Fall 2023 marks 10 years of Chinese leader Xi Jinping’s ambitious Belt and Road Initiative (BRI), arguably Beijing’s most significant development and foreign policy instrument. While the BRI has become a hallmark of China’s foreign relations, the aftermath of COVID and other pressing domestic economic woes in China have raised questions about what the future holds for this initiative. In October 2023, representatives from around the world traveled to Beijing for the third Belt and Road Forum–the first in four years. This panel of experts unpacked what can be learned from this latest summit and what may be in store for the Belt and Road Initiative moving forward.
This event was co-sponsored by the Walsh School of Foreign Service Asian Studies Program and the Initiative for U.S.-China Dialogue on Global Issues at Georgetown University.
Matthew S. Erie is an associate professor, member of the law faculty, and associate research fellow of the Socio-Legal Studies Centre at the University of Oxford. His work addresses such issues as law and capitalism, alternative global orders, comparative international law, socio-legal methods and theories, and China. His current research project “China, Law and Development” examines China’s approach to international law and the legal and regulatory systems of host states receiving Chinese capital.
Xue Gong is a nonresident scholar at Carnegie China. She is also assistant professor and deputy coordinator of the Master of Science in International Political Economy program at S. Rajaratnam School of International Studies, Nanyang Technological University, Singapore. Her current research interests include international political economy, China’s economic diplomacy, regionalism and governance, and geoeconomics in the Indo-Pacific.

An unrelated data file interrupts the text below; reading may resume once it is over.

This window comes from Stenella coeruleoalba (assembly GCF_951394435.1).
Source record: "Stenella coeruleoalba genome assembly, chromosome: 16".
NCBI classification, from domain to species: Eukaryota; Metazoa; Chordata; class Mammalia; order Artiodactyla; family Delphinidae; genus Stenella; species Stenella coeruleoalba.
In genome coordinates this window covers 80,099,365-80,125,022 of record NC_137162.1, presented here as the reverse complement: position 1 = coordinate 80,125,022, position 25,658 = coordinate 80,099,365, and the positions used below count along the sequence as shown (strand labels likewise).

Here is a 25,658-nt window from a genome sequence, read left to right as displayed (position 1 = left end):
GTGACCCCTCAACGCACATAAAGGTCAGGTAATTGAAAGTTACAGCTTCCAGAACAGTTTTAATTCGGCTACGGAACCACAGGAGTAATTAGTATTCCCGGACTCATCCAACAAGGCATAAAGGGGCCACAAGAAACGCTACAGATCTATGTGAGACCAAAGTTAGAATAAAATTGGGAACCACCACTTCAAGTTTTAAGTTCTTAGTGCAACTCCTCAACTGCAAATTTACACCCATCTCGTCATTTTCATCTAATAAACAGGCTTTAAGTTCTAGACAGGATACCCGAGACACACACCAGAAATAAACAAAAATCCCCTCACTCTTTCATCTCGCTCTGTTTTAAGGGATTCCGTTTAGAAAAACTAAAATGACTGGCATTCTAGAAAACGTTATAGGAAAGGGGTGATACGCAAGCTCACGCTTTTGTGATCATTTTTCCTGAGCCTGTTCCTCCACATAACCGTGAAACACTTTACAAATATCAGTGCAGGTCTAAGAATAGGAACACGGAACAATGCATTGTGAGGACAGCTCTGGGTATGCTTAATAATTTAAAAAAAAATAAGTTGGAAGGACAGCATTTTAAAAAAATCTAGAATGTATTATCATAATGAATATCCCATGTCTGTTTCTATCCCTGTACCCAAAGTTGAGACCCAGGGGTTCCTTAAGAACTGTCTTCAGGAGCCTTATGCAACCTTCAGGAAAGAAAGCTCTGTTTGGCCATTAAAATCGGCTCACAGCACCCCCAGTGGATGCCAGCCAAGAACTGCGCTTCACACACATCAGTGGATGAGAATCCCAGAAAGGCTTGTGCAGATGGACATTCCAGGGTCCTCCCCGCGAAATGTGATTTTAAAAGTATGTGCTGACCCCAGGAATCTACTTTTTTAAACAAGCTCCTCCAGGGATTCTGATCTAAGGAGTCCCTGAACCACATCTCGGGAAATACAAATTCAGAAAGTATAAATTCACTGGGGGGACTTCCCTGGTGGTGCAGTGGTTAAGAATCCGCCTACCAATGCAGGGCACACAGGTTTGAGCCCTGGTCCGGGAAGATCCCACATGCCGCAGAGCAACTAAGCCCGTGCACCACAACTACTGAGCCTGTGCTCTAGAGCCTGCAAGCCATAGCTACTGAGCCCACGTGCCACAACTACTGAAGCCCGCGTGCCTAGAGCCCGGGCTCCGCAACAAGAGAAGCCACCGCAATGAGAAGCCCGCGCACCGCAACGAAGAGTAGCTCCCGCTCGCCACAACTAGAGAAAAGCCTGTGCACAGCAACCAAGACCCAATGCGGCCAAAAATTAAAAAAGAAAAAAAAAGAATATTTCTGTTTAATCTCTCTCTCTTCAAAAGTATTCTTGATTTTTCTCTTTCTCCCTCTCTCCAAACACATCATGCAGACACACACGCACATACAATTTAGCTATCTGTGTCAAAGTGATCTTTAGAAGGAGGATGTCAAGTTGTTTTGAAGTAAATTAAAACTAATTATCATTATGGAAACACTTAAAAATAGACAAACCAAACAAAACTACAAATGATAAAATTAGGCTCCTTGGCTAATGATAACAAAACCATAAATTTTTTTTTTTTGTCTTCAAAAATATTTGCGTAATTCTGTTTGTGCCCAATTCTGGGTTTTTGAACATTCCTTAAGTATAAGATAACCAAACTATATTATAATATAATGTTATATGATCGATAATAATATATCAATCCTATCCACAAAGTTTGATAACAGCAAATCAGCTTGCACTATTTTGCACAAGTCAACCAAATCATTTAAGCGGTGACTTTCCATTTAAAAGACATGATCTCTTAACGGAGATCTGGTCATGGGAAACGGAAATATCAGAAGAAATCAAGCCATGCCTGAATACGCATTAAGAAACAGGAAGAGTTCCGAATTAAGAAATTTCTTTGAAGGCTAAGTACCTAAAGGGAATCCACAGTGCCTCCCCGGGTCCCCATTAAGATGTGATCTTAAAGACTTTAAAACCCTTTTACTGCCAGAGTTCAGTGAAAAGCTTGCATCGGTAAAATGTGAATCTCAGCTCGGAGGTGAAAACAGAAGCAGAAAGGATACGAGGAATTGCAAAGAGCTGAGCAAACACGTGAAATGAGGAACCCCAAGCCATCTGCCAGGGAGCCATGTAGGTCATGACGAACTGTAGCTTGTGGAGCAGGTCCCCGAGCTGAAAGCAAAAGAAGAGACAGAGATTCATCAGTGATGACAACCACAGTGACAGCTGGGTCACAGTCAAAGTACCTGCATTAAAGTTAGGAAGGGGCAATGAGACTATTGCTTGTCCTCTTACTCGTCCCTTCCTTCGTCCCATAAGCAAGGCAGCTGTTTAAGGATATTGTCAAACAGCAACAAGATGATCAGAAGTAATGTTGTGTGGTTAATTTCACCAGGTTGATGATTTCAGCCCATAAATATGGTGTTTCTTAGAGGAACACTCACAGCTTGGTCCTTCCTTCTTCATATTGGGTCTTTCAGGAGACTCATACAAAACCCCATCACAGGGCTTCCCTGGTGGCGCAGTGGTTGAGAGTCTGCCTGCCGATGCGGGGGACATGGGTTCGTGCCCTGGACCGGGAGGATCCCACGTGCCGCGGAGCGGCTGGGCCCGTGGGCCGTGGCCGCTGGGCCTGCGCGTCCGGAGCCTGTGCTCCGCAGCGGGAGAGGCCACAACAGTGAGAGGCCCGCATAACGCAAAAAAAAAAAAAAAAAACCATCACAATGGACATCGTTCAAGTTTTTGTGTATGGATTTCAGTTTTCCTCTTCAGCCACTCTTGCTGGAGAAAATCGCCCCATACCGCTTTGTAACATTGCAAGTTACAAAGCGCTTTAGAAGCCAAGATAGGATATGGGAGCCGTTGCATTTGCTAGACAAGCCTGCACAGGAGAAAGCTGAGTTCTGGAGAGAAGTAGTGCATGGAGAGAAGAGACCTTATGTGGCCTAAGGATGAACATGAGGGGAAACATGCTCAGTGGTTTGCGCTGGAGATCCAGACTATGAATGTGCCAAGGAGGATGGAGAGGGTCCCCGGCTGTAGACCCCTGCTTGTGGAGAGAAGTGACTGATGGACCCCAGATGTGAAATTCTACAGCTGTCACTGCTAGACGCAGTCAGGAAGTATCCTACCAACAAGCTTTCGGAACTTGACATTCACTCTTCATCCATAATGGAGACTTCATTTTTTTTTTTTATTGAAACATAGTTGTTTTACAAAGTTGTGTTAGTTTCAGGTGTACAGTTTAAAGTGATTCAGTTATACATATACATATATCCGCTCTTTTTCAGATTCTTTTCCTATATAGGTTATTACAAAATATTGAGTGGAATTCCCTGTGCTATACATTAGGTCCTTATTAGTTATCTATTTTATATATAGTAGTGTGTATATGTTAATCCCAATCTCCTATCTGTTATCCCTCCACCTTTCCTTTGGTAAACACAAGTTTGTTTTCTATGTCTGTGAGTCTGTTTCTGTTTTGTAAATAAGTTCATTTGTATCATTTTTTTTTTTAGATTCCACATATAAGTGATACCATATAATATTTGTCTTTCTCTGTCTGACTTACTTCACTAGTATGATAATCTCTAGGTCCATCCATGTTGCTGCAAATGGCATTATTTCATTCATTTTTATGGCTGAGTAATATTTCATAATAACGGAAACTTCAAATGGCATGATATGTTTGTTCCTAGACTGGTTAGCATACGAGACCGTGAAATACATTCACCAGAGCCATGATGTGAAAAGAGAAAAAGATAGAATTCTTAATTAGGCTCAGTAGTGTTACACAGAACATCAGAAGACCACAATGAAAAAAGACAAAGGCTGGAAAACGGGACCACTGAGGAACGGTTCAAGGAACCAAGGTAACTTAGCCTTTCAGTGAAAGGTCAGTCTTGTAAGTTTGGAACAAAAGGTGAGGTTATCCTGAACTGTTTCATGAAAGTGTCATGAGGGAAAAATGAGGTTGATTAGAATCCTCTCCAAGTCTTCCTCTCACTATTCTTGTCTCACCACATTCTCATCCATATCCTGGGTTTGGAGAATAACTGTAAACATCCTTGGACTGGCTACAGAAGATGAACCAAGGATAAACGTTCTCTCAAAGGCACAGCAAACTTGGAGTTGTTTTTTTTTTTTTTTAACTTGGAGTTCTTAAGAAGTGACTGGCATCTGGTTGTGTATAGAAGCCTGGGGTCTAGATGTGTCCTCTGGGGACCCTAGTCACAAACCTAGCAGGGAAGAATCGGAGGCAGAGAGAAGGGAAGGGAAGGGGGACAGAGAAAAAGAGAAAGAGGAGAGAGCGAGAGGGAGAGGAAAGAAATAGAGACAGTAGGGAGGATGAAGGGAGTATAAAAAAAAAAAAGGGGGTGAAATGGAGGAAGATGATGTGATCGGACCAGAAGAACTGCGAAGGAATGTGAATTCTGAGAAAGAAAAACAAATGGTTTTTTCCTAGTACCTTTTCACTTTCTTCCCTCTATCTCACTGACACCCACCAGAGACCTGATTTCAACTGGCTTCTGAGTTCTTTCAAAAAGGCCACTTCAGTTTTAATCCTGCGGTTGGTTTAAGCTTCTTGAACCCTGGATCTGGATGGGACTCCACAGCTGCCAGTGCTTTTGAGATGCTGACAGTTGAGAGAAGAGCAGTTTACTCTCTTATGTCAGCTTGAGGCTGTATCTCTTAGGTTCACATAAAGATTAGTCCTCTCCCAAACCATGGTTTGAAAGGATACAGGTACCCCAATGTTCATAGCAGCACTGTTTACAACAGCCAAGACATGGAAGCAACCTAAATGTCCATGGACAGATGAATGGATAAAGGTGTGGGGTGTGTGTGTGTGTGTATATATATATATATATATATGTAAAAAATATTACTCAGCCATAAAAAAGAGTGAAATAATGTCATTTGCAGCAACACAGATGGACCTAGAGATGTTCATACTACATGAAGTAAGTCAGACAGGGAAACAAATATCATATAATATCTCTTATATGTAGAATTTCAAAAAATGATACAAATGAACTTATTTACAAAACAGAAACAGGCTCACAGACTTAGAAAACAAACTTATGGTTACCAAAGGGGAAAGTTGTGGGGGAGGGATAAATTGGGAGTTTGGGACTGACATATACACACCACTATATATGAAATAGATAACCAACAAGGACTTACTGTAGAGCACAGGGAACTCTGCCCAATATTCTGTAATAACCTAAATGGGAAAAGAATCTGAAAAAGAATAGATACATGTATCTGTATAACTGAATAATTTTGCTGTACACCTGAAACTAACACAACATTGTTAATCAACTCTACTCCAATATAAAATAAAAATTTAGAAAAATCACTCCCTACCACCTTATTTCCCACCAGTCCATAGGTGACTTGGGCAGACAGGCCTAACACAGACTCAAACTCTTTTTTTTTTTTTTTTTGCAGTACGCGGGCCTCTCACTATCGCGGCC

Min Ye is a professor of international relations at the Pardee School of Global Studies at Boston University. Her research sits in the nexus between domestic and global politics and the intersection of economics and security. Professor Ye’s areas of expertise include Chinese political economy, China and India comparison, East Asian international relations, and globalization with focuses on transnational immigration and foreign investment.
Evan Medeiros (moderator) is the Penner Family Chair in Asian Studies at the School of Foreign Service and a senior fellow with the Initiative for U.S.-China Dialogue on Global Issues at Georgetown University. Medeiros has in-depth experience in U.S. policy toward the Asia-Pacific from his time on the National Security Council as director for China, Taiwan and Mongolia, and then as special assistant to the president and senior director for Asia under President Barack Obama.